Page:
9. Dum Maro Dum (Take Another Toke) (4:43)by Kronos Quartet/Asha Bhosle from You've Stolen My Heart - Songs From R.D. Burman's Bollywood. A celebrated pairing, their concerts earlier this year were sensational. The album is up for a bagful of awards worldwide. And yes, the meaning of the song itself has something to do with breathing - well, at least puffing :-)

  10. Dheem Ta Dare (3:33) by AR Rahman from Soundtrack To Thakshak. When A.R. is on, he's on. On his recent albums, his best work, at least to me, is when he's at his most throwaway and experimental. Consider Dol Dol from Yuva as an example. Similarly, from Thakshak comes this heady mixture of classical vocals, thunderous drums and sublime electronic sounds. Initially, I thought of it as filler but now I find it to be AR at his most addictive. Brings the proceedings to a crescendo.

  11. Bissimilai (3:41) by Angelique Kidjo from Oyaya!. There's no way to go from here but downtempo and few better way to do it than this song from Angelique Kidjo, the Benin-born, Paris-resident diva. The track lopes along on back of the Brazilian bossanova rhythm but it's her soul stirring call to the one above that sends chills down the spine.

  12. Om Hraum Mitraya (4:17) by Deva Premal from Dakshina

  13. Om Namah Shivaya (6:30) by Deva Premal from Dakshina She may be German born but listen to her lush, warm harmonies and pretty soon you'll want to hear all mantras receive the same sonic treatment. A meditative way of ending the session.















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- January 25, 2006 6:57 PM // Music

Worst Band Names

More tips on what to avoid when Naming Your Desi Band. From the Onion AV Club's 2005: The Year In Music comes this list:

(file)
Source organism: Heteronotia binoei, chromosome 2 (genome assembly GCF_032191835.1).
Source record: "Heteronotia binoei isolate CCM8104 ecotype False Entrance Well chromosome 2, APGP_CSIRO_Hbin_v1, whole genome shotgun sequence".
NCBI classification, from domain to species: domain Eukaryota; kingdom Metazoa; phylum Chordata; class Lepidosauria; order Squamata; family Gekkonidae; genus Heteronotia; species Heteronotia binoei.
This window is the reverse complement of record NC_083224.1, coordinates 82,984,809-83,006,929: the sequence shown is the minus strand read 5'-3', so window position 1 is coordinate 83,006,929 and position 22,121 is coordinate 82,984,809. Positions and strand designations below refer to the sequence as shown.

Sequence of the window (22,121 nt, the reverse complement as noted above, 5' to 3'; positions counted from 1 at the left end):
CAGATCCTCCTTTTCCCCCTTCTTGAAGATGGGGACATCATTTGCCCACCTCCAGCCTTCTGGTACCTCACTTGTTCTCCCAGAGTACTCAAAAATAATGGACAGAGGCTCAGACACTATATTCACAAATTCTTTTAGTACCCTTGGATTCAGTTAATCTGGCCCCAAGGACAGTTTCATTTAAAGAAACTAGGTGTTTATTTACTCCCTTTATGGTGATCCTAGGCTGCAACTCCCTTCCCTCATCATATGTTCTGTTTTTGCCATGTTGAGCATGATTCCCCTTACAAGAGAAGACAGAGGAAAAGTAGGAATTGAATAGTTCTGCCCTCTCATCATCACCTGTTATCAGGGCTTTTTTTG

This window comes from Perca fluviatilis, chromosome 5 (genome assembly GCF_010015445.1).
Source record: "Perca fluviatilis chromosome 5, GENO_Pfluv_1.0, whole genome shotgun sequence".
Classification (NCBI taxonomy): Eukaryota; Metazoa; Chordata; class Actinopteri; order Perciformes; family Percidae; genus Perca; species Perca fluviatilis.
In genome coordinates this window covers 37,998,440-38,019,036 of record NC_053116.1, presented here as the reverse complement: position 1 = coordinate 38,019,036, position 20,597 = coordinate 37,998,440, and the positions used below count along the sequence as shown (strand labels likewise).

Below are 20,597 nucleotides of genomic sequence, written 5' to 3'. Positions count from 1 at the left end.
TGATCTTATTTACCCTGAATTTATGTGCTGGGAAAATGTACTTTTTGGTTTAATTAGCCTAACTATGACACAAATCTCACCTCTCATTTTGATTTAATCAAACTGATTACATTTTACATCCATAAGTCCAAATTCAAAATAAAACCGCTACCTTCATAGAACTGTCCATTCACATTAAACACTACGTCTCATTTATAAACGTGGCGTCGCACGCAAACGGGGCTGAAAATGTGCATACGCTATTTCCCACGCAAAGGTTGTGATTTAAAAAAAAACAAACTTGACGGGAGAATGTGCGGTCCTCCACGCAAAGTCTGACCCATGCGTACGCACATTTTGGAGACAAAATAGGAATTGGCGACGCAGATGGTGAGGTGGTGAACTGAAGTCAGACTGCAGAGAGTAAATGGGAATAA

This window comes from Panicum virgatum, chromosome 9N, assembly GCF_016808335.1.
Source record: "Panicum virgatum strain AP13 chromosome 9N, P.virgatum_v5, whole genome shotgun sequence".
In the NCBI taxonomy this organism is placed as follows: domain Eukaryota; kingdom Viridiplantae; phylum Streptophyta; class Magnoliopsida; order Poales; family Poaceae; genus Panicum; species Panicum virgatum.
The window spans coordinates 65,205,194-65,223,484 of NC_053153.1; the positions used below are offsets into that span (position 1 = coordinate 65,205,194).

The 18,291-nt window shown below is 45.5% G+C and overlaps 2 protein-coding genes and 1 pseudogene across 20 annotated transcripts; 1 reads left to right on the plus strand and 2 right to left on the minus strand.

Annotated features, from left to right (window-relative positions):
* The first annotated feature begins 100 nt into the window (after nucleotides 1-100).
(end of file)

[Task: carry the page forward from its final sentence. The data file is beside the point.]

Worst Band Names Encountered This Year

Public Display Of Funk
Well Hungarians
Test-Icicles
Snatches Of Pink
Goblin Cock
Swollen Members
Clitastrophy
Libido Funk Circus
Cunninlynguists
Assbaboons Of Venus

Priceless. But wait, there's more:

Best Worst Band Names Encountered This Year

I Will Kill You Fucker
Let's Get Out Of This Terrible Sandwich Shop
The Asshole Two
When Rocky Beat The Russian

In addition, their list of Least Essential Albums of 2005 is similarly hilarious. Consider this gem:

LEAST ESSENTIAL TRIBUTE ALBUM

Various Artists, Back Against The Wall (Cleopatra)

The usual methodology for tribute albums is to gather a bunch of musicians who are sympathetic to another bunch of musicians, then urge the former group to submit a set of highly individualized takes on the songs of the latter group. Producer Billy Sherwood takes a different track for the Pink Floyd tribute Back Against The Wall, which brings together prog-rock all-stars like Adrian Belew, Ian Anderson, Steve Howe, Rick Wakeman, Chris Squire, Dweezil Zappa, and Tommy Shaw, and has them reproduce The Wall almost note for note, right down to David Gilmour's dirty lead guitar and Roger Waters' sarcastic amplified whisper. We don't need no replication!

My personal favorite in the whole piece is the reference to 2Pac's "posthumous work ethic." But the whole article is well worth guffawing over in its entirety.

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- January 10, 2006 7:07 PM // Music

One World